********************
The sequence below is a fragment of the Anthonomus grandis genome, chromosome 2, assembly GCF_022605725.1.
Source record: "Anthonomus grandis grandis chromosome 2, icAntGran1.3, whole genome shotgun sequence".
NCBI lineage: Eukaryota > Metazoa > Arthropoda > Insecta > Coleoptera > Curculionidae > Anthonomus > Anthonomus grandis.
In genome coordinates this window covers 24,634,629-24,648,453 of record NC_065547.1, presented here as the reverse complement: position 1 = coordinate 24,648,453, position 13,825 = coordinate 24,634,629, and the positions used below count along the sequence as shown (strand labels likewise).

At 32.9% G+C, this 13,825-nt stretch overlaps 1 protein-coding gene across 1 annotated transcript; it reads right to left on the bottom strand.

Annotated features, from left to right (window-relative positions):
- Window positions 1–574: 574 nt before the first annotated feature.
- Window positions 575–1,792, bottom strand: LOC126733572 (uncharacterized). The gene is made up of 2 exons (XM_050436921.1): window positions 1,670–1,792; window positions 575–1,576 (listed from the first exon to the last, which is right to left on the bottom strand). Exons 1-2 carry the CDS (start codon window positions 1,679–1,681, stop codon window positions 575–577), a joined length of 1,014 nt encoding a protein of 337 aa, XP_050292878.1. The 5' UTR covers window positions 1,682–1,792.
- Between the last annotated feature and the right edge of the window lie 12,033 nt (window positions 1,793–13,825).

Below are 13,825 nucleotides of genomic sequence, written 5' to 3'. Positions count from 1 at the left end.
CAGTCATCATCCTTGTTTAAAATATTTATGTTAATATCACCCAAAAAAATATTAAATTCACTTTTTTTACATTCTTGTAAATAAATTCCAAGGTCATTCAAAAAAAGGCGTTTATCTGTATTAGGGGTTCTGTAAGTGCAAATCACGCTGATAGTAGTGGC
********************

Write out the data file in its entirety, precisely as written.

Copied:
The sequence below is a fragment of the Anthonomus grandis genome, chromosome 2, assembly GCF_022605725.1.
Source record: "Anthonomus grandis grandis chromosome 2, icAntGran1.3, whole genome shotgun sequence".
NCBI lineage: Eukaryota > Metazoa > Arthropoda > Insecta > Coleoptera > Curculionidae > Anthonomus > Anthonomus grandis.
In genome coordinates this window covers 24,634,629-24,648,453 of record NC_065547.1, presented here as the reverse complement: position 1 = coordinate 24,648,453, position 13,825 = coordinate 24,634,629, and the positions used below count along the sequence as shown (strand labels likewise).

At 32.9% G+C, this 13,825-nt stretch overlaps 1 protein-coding gene across 1 annotated transcript; it reads right to left on the bottom strand.

Annotated features, from left to right (window-relative positions):
- Window positions 1–574: 574 nt before the first annotated feature.
- Window positions 575–1,792, bottom strand: LOC126733572 (uncharacterized). The gene is made up of 2 exons (XM_050436921.1): window positions 1,670–1,792; window positions 575–1,576 (listed from the first exon to the last, which is right to left on the bottom strand). Exons 1-2 carry the CDS (start codon window positions 1,679–1,681, stop codon window positions 575–577), a joined length of 1,014 nt encoding a protein of 337 aa, XP_050292878.1. The 5' UTR covers window positions 1,682–1,792.
- Between the last annotated feature and the right edge of the window lie 12,033 nt (window positions 1,793–13,825).

Below are 13,825 nucleotides of genomic sequence, written 5' to 3'. Positions count from 1 at the left end.
CAGTCATCATCCTTGTTTAAAATATTTATGTTAATATCACCCAAAAAAATATTAAATTCACTTTTTTTACATTCTTGTAAATAAATTCCAAGGTCATTCAAAAAAAGGCGTTTATCTGTATTAGGGGTTCTGTAAGTGCAAATCACGCTGATAGTAGTGGC